Using a 9V battery rated for 550mAh in 20 hours when drops well below 8V.

Ideally under low current, a 9V battery can provide 550mAh * 9V <5Wh or 27.5mA for 20 h.

You have 39x 2V LEDs @ 20mA = 1.56 Amps or more than 50x times ~~ its 20h rated capacity. Then by dropping 7V in resistors you are wasting 7/9= 77% of the battery power.

Rules to remember

  • Choose a primary battery with a 20h capacity
  • choose a battery to match your string voltage at dim voltage when the battery is discharged ( e.g. 1.75V dim 2.1V +/-25% bright per YEL 5mm LED )
  • Choose a series R and Pd to current limit when the battery is new. I=ΔV/R current limit
  • Most LEDs have 25% tolerance on Vf at I rated.
    • Better suppliers are 5% from the same batch or bin e.g. 2.05+/-0.1V
    • or even better 2.0~2.1V for Red , Yellow
    • This is inherently due to MFG tolerances on bulk resistance of the diode and sorting.
  • e.g. 20mA @ 2.05V ~ 41 mW with an Rs of ~12 (+/-25%) Ohms
    • so @ 10mA the voltage drops 120mV +/-25% from 2.05 to 1.93V per LED * 10 mA ~ 19mW then drops to maybe 1.75V at for a dim LED. Consult with Datasheet for nominal VI curve or similar part

So your battery choice is N.G.

More Rules to Remember

  • Your transistor switch must handle much more current than you plan to use to allow cool operation as they are rated with infinite heatsinks or pulse current @ 25'C
  • Current switch choice must have low Vce(sat) at Imax or low voltage drop
  • 2N2222 cannot handle 1.5A.
  • If you cannot tolerate a 0.5 to 1V drop , use a low ROn FET that can.


simulate this circuit – Schematic created using CircuitLab


Nobody makes 2V LEDs. They have a range of forward voltage that might be from 1.8V to 2.2V. In parallel, all the 1.8V LEDs will light then probably burn out, then the 2V LEDs will light then burn out, then the 2.2V LEDs will light then burn out. That is why a current limiting resistor is used with one LED or a bunch of LEDs in series. I have an LED flashlight with 24 matched LEDs in parallel. The manufacturer probably bought thousands of LEDs and has somebody test the forward voltage of each one and make groups with the same forward voltages.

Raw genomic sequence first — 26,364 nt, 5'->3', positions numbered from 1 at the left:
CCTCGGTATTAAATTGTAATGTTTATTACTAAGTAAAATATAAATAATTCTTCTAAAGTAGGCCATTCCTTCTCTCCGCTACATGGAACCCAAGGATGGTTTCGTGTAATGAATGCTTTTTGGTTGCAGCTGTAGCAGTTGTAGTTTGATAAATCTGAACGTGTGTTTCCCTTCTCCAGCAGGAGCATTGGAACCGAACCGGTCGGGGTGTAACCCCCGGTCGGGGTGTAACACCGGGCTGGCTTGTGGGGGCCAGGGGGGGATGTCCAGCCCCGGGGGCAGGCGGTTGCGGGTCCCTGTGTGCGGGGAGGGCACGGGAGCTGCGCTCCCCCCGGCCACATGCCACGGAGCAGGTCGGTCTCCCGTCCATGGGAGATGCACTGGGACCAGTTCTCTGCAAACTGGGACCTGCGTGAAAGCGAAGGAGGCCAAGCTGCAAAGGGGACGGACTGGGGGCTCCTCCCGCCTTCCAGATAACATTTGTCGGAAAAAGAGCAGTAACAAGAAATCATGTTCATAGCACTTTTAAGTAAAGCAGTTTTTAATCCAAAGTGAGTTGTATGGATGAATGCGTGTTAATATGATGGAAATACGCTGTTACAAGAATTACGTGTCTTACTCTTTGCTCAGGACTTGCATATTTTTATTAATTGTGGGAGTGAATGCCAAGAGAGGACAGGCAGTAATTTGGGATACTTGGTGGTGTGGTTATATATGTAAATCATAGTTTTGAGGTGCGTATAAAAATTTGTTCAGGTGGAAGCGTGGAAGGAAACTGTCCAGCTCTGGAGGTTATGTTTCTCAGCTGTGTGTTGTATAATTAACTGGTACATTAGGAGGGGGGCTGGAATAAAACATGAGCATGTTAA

Will you blink the LEDs or simply alternate the groups of LEDs? Alternating uses a lot of current all the time so the 9V battery life will be short.

  • \$\begingroup\$ No, alternating does not "use a lot of current". It is actually fairly central to efficient designs especially within the current regulating mechanism itself. \$\endgroup\$ Feb 19, 2019 at 17:49
  • \$\begingroup\$ It doesn't really matter whether they blink or alternate but it sounds like alternating them will be the most efficient way. So it sounds like re-wiring the array in series strings of 3 each with the same Vf measurements in each group and each group having its own resistor is the right way to go. What would be most efficient power source in that case? \$\endgroup\$
    – Creslos2
    Feb 19, 2019 at 18:13